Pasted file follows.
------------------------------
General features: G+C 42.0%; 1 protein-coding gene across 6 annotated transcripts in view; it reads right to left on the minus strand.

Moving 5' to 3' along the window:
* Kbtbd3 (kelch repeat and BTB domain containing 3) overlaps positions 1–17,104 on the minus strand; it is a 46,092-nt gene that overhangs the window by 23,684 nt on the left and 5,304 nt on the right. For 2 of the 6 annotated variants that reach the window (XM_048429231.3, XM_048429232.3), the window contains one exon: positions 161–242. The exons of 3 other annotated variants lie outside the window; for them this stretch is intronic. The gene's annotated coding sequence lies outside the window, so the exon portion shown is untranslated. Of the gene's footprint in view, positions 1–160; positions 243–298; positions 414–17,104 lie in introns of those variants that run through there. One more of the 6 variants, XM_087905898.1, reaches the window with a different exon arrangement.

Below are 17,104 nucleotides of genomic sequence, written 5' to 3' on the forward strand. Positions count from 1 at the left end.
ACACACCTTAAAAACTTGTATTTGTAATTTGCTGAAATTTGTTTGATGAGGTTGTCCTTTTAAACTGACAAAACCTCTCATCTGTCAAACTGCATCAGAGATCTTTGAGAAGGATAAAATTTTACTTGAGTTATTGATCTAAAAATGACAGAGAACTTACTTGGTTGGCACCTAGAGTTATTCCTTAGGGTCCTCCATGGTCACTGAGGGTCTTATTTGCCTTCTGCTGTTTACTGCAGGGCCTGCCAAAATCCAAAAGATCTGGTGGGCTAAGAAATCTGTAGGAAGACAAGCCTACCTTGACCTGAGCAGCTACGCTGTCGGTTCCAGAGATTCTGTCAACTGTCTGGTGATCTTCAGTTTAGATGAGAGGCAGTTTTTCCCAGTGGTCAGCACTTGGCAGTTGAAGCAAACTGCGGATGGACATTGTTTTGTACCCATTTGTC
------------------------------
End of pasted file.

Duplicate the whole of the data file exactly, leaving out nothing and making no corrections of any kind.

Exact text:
General features: G+C 42.0%; 1 protein-coding gene across 6 annotated transcripts in view; it reads right to left on the minus strand.

Moving 5' to 3' along the window:
* Kbtbd3 (kelch repeat and BTB domain containing 3) overlaps positions 1–17,104 on the minus strand; it is a 46,092-nt gene that overhangs the window by 23,684 nt on the left and 5,304 nt on the right. For 2 of the 6 annotated variants that reach the window (XM_048429231.3, XM_048429232.3), the window contains one exon: positions 161–242. The exons of 3 other annotated variants lie outside the window; for them this stretch is intronic. The gene's annotated coding sequence lies outside the window, so the exon portion shown is untranslated. Of the gene's footprint in view, positions 1–160; positions 243–298; positions 414–17,104 lie in introns of those variants that run through there. One more of the 6 variants, XM_087905898.1, reaches the window with a different exon arrangement.

Below are 17,104 nucleotides of genomic sequence, written 5' to 3' on the forward strand. Positions count from 1 at the left end.
ACACACCTTAAAAACTTGTATTTGTAATTTGCTGAAATTTGTTTGATGAGGTTGTCCTTTTAAACTGACAAAACCTCTCATCTGTCAAACTGCATCAGAGATCTTTGAGAAGGATAAAATTTTACTTGAGTTATTGATCTAAAAATGACAGAGAACTTACTTGGTTGGCACCTAGAGTTATTCCTTAGGGTCCTCCATGGTCACTGAGGGTCTTATTTGCCTTCTGCTGTTTACTGCAGGGCCTGCCAAAATCCAAAAGATCTGGTGGGCTAAGAAATCTGTAGGAAGACAAGCCTACCTTGACCTGAGCAGCTACGCTGTCGGTTCCAGAGATTCTGTCAACTGTCTGGTGATCTTCAGTTTAGATGAGAGGCAGTTTTTCCCAGTGGTCAGCACTTGGCAGTTGAAGCAAACTGCGGATGGACATTGTTTTGTACCCATTTGTC